Finding a Job After College – Part 3 – The Interview Process

In Part 1 of this series, My Money Blog – How to Get a Job After College – Part 1, I showed everyone several tips on how to create a resume and cover letter. In Part 2, My Money Blog – How to Get a Job After College – Part 2, I discussed several places/resources that can be used to find target job opportunities.

In the final chapter of this series, I wanted to guide everyone through the interview process, as I have experienced it over the past few years, and offer several tips that I have picked up along the way.
employers want you, believe it or not

Overview of Interview Process
From what I have seen over the past few years, the interview process basically has three phases.

1) Pre-screen interview

This type of interview is the first formal interaction between the potential employer and employee. It usually is done in one of two ways: either through on-site interviews (conducted by Human Resources or Technical reps) at the students university or at a career fair or a telephone interview (usually conducted by the companiy’s Human Resources department).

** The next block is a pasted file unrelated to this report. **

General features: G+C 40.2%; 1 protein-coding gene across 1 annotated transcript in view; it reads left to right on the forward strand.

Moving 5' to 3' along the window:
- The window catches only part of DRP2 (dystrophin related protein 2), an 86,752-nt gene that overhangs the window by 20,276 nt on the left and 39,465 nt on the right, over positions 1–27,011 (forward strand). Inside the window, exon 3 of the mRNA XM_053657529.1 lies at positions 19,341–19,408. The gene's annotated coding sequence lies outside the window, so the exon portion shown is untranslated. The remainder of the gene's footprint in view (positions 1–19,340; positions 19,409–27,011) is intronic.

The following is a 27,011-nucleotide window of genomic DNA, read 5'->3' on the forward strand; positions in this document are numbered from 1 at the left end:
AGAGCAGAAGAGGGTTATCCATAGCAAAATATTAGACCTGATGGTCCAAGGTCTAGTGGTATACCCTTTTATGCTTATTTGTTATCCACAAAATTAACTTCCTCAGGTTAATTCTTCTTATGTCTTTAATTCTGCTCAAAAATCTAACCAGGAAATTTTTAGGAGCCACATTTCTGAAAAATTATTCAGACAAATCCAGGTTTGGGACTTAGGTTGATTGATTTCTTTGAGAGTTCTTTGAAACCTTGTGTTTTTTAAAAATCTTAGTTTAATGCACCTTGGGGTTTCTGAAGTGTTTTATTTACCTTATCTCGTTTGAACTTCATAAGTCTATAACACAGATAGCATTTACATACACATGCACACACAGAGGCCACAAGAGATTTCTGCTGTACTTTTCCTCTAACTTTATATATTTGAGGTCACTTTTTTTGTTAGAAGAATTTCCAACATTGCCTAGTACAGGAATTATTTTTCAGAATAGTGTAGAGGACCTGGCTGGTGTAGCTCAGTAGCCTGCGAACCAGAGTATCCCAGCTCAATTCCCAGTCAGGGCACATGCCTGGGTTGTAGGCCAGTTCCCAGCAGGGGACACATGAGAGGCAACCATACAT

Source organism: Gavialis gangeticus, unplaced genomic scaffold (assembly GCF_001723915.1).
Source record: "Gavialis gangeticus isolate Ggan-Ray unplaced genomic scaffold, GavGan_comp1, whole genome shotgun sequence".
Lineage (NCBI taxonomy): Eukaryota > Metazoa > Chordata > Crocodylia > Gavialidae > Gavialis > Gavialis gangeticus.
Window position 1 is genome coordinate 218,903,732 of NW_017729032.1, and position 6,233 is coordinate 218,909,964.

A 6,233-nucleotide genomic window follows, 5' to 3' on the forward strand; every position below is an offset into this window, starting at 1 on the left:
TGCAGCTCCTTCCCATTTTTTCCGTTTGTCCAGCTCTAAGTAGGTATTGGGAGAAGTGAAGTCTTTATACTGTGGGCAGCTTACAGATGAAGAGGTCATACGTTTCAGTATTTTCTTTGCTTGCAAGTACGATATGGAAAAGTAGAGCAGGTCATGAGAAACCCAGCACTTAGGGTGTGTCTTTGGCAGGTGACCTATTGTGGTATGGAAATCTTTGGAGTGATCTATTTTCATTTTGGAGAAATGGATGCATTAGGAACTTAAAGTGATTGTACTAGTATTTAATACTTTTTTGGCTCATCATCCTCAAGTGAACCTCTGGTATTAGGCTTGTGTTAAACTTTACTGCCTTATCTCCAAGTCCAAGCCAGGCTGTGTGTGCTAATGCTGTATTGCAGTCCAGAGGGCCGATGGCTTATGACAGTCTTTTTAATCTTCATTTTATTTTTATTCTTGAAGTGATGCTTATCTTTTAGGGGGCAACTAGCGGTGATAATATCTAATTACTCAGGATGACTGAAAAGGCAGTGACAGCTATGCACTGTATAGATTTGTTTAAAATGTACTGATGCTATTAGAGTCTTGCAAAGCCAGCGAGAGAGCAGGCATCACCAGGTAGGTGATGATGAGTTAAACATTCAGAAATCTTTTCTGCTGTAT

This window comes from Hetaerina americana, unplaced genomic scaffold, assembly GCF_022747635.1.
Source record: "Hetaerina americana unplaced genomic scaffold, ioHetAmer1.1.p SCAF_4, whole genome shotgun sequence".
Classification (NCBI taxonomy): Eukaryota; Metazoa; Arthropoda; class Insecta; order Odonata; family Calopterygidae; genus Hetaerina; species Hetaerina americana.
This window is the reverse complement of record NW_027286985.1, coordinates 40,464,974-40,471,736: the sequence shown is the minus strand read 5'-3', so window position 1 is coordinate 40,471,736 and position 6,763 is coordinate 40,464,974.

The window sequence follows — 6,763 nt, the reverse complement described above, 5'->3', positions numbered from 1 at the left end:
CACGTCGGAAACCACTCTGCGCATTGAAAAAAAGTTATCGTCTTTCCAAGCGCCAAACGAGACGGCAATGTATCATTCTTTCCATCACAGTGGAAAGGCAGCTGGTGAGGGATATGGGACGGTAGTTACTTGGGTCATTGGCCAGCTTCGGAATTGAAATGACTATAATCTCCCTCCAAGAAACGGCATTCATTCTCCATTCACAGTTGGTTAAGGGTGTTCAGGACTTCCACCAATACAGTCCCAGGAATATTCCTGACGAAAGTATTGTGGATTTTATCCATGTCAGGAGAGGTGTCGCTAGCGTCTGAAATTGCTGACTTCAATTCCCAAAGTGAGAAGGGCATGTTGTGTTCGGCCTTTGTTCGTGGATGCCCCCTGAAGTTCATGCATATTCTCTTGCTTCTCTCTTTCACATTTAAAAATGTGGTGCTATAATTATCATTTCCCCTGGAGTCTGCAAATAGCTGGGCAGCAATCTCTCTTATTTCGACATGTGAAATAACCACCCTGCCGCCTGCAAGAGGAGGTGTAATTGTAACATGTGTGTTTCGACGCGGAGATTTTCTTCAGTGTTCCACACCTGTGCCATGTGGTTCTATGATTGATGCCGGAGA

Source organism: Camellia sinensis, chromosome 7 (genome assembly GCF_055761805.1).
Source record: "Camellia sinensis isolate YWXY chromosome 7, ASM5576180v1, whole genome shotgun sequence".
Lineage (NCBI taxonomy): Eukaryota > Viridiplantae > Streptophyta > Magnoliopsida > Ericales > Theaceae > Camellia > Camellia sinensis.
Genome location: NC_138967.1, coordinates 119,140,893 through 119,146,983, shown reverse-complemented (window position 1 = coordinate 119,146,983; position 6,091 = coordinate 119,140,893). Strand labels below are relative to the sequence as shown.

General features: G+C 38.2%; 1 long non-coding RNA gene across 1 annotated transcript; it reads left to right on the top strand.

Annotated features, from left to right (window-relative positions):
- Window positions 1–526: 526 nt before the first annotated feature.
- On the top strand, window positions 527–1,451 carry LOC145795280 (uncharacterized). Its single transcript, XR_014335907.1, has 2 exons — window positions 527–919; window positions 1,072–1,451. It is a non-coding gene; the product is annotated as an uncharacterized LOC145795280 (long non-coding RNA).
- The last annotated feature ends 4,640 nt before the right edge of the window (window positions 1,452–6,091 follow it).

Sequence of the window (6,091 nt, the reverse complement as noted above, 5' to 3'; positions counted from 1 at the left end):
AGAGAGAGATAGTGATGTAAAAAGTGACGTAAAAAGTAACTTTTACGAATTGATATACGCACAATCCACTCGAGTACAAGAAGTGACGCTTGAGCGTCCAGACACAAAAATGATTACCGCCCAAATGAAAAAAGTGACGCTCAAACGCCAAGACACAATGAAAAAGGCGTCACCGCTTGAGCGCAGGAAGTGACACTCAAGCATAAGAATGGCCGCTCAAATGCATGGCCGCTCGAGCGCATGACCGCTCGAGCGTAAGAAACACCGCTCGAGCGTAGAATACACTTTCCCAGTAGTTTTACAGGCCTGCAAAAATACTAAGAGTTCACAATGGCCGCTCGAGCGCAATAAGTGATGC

Due to the fact that these pre-screen interviews are conducted by someone other than the hiring manager offering the position, major gaps can exist because the HR reps can be looking for a different set of pre-reqs than the manager. For example, I have seen that sometimes, HR places too much of an emphasis on the name of the school from which the candidate comes, while hiring managers tend to care more about experience.

During this interview, the questions will be very general (not technical) with some situational/experience questions. However, in my experience, I have found that this interview is more to just get better acquainted.

2) Pre-screen interview with hiring department

After getting through the first “get-to-know-you” interview and if the HR rep finds you eligible, your resume and contact information will be forwarded to the actual department where the job is being offerred. The department will then elect a representative (may or may not be the hiring manager) to call you for another pre-screen interview.

The questions in this interview will also be fairly general, with the purpose being for the department to decide if you would be a good candidate to invite for a set of all-day in-person interviews.

3) On-site interview

As you can imagine, the on-site interview is really where the decision gets made of whether or not to hire a candidate. And, vice-versa, it gives the candidate an opportunity to decide if the company/location is a good fit for him/her. The key here is to focus on one simple truth – as much as you want the job, the company needs to find and recruit talented individuals. Therefore, you should see the interview process as a two-sided discussion to make sure that a good fit for both sides is found.